Best wishes,

Adolfo Bronstein
Professor of neuro-otology and consulting neurologist
University College London

2015. Dr. Ashtari can only talk at night, so our phone conversations are always hushed and brief. During the days, I collect my visuals like dead mice.

“You need an amplifier,” she muses once, “something to boost the signal from the retina.”

The next night I tell her about the pink fairy lights I saw in Sarah’s room (the pinkness is real, and it smells like Toys “R” Us).

“Be careful with the marijuana,” she says. “I’ve researched this. I don’t know how strong the stuff you’re using is but it can be pretty abrasive. It can lay down pathways but it can also erase them.”

(Like the time my mom ripped up the carpet in my childhood bedroom to replace it and for a while, there was just the bare cement.) That night I have a panic attack because my eyes spend too long playing in the grid of the heating vent, and then skating up the white, white walls. I don’t tell Dr. Ashtari this. She’s not interested in panic attacks, or flickering radio signals, or ambivalence.

2013. I can’t eat eggs Benedict without making a mess and I can’t make a mess today because Meg and I both have our laptops out. We’re workshopping poems at our favorite brunch place, Misery Loves Company. I’m proud of the imagery in my latest poem, but Meg seems less than enthused.

“I’m noticing something,” she says. “Do you know how many of your lines start with ‘he told me’ or ‘Kevin told me’ or something like that? It’s like, you’re writing is always being strained through a filter.”

This must be payback for the comments I wrote on her latest poem, the one about her “winter boyfriend.” They hit too close to the mark. She must have seen me flinch because then she reaches across the table and pats my arm.

“How sightist or whatever of me,” she says. “I forgot that the rules are different for you.”

2012. Jack and Karen’s again. My mom is cutting open something round.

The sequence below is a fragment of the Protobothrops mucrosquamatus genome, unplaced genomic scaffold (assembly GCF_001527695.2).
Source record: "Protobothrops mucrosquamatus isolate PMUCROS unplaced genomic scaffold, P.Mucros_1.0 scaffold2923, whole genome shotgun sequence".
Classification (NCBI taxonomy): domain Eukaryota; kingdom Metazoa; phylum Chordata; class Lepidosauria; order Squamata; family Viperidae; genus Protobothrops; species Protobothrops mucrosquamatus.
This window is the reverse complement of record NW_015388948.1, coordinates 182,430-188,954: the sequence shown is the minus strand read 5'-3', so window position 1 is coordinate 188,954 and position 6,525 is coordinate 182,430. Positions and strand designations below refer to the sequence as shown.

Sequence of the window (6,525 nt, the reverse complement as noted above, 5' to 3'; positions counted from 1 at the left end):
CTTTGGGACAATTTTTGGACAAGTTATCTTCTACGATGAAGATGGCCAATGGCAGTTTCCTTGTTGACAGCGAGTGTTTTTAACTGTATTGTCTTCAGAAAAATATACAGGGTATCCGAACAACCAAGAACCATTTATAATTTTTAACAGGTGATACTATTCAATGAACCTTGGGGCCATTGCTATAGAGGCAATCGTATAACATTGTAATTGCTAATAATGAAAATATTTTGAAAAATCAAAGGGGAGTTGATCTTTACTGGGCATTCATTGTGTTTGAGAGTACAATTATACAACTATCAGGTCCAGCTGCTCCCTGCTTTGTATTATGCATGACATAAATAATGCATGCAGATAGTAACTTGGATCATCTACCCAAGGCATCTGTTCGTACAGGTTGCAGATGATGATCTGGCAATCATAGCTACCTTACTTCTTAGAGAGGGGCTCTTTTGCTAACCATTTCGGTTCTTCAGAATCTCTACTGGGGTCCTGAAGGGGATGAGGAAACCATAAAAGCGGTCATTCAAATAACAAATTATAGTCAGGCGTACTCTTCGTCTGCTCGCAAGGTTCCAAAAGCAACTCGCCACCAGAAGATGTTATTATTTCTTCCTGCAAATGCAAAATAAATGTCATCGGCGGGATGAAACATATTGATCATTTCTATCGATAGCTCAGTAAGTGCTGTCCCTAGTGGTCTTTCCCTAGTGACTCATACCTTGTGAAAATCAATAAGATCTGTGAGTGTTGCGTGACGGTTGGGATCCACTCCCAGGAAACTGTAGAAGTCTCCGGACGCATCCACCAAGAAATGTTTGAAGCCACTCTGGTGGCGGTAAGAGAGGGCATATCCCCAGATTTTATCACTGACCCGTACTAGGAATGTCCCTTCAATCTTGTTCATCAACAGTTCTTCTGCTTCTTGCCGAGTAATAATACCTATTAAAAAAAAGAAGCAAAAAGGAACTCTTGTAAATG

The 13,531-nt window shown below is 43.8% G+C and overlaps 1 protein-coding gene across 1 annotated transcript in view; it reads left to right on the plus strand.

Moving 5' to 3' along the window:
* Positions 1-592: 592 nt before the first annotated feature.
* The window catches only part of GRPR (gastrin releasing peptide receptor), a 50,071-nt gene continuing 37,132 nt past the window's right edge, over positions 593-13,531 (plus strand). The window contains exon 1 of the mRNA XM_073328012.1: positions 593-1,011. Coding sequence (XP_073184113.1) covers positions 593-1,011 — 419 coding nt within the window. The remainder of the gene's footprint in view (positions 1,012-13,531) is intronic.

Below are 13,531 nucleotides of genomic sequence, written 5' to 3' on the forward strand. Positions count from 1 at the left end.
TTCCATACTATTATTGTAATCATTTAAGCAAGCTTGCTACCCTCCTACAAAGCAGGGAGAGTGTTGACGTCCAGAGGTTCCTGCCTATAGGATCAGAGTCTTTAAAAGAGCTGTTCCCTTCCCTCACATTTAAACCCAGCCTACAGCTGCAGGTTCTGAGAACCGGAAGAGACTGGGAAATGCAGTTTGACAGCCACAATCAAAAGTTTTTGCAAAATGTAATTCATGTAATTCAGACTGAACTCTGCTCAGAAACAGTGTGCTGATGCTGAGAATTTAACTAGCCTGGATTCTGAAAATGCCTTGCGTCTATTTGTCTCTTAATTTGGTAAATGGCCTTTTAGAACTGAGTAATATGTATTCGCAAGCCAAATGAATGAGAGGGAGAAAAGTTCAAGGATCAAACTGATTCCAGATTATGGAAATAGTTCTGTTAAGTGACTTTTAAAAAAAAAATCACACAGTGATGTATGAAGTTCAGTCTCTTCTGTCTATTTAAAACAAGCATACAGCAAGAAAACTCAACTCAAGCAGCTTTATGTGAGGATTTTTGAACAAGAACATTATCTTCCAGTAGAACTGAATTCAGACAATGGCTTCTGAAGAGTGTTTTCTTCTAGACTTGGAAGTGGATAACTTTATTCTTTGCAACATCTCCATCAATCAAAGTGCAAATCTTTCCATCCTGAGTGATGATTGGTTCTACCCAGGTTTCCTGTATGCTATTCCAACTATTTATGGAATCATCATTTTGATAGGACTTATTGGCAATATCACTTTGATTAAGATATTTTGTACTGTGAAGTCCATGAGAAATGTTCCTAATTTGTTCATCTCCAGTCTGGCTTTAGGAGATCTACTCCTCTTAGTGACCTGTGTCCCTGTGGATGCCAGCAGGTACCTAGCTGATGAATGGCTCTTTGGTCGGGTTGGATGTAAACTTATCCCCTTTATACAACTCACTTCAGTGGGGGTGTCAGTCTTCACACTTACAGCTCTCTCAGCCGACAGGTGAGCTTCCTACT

“What is that?” I ask Kevin. Jack is putting his son to bed and Karen and my mom are cooking, so for the moment, I have his full attention.

“What do you think it is?”

“It looks like a stemless goblet.”

“Interesting,” he says.

“Actually, it was an Asian pear, but here, check this out.” He hands me a potato and a glass, shows me how both have the same contours.

“I thought the Asian pear was a glass, but cutting up a glass would make no sense!” I say. My laugh fizzes, as contagious as a child’s. I pick up the potato and dance across the kitchen.

“Drucker is not suggesting that data be abandoned as a scholarly term, but she does ask how humanists might begin to conceive of data as being ‘constituted relationally, between observer and observed phenomena.’ Drucker makes an important point about data in terms of their inextricability from associational interpretation and additionally highlights the intra- and extra-relational nature of data.”

 —from “Mad Data: Between Symptom and Experience,” American Quarterly

2019. After dinner at the Greek restaurant, we’re walking back to the hotel. We’re in a parking structure, on a narrow strip that’s just meant for cars. An urban jungle, my stepdad calls it. My cheeks still feel as if they’ve been slapped, and there’s too much tension between my arches. When we emerge onto the street, which is lined with high rise apartment buildings, my eyes keep shooting upward, throwing me farther off balance. My ridiculous wedge sandals aren’t helping. The quality of the air here reminds me of Vegas. I have no language to explain why. I mistake a neon sign for sunlight.

Tasha Raella’s work has previously appeared in Wordgathering, Breath and Shadow, and the anthology Barriers and Belonging. She has been totally blind since birth and holds Master’s degrees in social work and education. She is an academic coach at a college in Boston.